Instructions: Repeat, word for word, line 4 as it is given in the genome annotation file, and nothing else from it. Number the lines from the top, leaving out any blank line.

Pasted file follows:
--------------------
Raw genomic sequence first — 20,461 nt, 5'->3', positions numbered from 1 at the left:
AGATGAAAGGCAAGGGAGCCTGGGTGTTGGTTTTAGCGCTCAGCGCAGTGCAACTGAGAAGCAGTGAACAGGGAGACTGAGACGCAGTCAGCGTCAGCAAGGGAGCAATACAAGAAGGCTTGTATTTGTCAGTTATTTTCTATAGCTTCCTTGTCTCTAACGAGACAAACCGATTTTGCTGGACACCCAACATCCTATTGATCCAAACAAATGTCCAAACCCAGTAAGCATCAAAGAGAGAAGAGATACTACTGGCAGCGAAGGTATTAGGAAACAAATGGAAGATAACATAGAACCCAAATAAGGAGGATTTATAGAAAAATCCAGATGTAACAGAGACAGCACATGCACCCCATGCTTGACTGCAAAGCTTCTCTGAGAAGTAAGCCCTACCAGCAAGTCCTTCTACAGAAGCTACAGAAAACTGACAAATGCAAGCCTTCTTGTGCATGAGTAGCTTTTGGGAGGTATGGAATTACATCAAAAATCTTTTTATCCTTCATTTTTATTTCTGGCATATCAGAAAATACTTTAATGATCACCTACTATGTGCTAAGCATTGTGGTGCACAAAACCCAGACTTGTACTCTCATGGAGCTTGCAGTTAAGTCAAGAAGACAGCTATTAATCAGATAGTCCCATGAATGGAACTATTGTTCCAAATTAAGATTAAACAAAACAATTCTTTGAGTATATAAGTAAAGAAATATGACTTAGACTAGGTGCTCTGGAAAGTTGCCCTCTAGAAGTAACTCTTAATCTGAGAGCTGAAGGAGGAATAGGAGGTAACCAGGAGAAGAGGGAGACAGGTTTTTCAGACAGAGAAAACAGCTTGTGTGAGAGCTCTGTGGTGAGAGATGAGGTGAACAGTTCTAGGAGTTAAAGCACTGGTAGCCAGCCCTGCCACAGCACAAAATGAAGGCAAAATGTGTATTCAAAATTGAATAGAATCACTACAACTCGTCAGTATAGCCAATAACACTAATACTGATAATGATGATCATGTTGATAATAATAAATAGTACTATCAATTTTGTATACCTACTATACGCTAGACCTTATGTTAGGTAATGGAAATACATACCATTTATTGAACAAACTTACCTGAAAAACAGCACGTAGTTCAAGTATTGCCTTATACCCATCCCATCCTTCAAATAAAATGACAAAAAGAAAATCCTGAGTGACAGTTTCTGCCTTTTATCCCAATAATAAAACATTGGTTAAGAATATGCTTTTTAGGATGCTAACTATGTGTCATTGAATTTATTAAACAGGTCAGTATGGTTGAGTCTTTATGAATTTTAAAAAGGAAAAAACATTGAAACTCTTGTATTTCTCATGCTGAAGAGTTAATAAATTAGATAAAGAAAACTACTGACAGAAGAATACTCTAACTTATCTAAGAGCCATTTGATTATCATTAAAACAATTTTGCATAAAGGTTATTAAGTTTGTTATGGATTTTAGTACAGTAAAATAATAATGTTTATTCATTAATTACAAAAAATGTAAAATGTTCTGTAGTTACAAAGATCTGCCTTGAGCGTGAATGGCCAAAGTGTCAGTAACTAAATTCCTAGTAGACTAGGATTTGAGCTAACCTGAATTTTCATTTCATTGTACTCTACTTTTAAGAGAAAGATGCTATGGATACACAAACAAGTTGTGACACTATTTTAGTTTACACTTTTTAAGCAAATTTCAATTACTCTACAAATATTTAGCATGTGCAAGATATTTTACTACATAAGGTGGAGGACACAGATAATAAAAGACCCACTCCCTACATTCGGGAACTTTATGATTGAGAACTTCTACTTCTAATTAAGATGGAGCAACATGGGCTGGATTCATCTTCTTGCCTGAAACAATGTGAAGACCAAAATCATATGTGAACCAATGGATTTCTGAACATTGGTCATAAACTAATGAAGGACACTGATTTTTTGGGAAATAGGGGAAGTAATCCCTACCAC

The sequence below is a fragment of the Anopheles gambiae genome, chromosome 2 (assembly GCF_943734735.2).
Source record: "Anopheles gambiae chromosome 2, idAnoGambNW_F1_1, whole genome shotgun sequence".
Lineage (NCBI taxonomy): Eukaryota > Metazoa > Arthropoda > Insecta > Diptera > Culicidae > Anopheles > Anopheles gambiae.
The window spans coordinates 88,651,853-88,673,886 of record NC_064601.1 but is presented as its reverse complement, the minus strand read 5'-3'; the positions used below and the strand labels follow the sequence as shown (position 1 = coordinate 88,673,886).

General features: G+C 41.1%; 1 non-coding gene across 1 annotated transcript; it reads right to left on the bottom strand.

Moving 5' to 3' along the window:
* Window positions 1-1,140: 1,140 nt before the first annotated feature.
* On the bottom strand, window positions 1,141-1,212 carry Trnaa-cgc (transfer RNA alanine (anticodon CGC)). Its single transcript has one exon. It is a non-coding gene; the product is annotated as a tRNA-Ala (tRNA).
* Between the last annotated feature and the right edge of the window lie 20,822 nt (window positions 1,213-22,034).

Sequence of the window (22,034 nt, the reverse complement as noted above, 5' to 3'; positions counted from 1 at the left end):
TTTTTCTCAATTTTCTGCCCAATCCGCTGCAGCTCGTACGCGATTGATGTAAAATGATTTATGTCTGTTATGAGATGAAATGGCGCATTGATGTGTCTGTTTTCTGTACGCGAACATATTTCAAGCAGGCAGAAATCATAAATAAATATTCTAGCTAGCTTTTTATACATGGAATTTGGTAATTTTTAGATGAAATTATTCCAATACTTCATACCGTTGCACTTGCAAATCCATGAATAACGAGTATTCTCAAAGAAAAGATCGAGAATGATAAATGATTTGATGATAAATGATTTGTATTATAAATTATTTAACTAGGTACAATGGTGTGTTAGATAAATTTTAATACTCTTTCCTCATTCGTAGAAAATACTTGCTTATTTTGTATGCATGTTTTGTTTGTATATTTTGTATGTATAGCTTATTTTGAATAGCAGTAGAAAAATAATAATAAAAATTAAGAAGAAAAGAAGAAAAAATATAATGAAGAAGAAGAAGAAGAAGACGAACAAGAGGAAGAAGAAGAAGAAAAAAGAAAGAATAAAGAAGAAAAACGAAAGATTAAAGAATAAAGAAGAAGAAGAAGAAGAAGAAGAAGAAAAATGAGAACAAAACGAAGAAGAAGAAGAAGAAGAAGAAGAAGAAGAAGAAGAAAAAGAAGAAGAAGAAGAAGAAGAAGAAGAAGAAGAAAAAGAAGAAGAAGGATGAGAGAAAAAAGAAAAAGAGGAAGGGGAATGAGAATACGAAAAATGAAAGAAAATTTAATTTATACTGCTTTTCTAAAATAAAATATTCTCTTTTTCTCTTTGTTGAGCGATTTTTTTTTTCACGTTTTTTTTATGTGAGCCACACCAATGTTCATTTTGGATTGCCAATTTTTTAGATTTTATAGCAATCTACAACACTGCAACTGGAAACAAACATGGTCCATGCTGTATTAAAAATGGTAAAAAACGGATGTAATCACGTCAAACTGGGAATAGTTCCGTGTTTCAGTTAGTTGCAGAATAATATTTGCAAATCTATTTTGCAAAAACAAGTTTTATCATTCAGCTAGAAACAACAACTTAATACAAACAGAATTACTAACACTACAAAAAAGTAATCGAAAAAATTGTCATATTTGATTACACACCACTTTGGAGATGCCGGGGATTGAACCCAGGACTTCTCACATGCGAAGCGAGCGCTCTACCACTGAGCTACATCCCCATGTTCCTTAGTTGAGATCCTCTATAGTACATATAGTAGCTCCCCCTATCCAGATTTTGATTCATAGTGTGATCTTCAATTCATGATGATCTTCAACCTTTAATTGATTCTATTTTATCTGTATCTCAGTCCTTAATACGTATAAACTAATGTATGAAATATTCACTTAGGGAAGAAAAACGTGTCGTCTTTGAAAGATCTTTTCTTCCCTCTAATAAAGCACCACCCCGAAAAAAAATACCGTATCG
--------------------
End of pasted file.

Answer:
Source record: "Anopheles gambiae chromosome 2, idAnoGambNW_F1_1, whole genome shotgun sequence".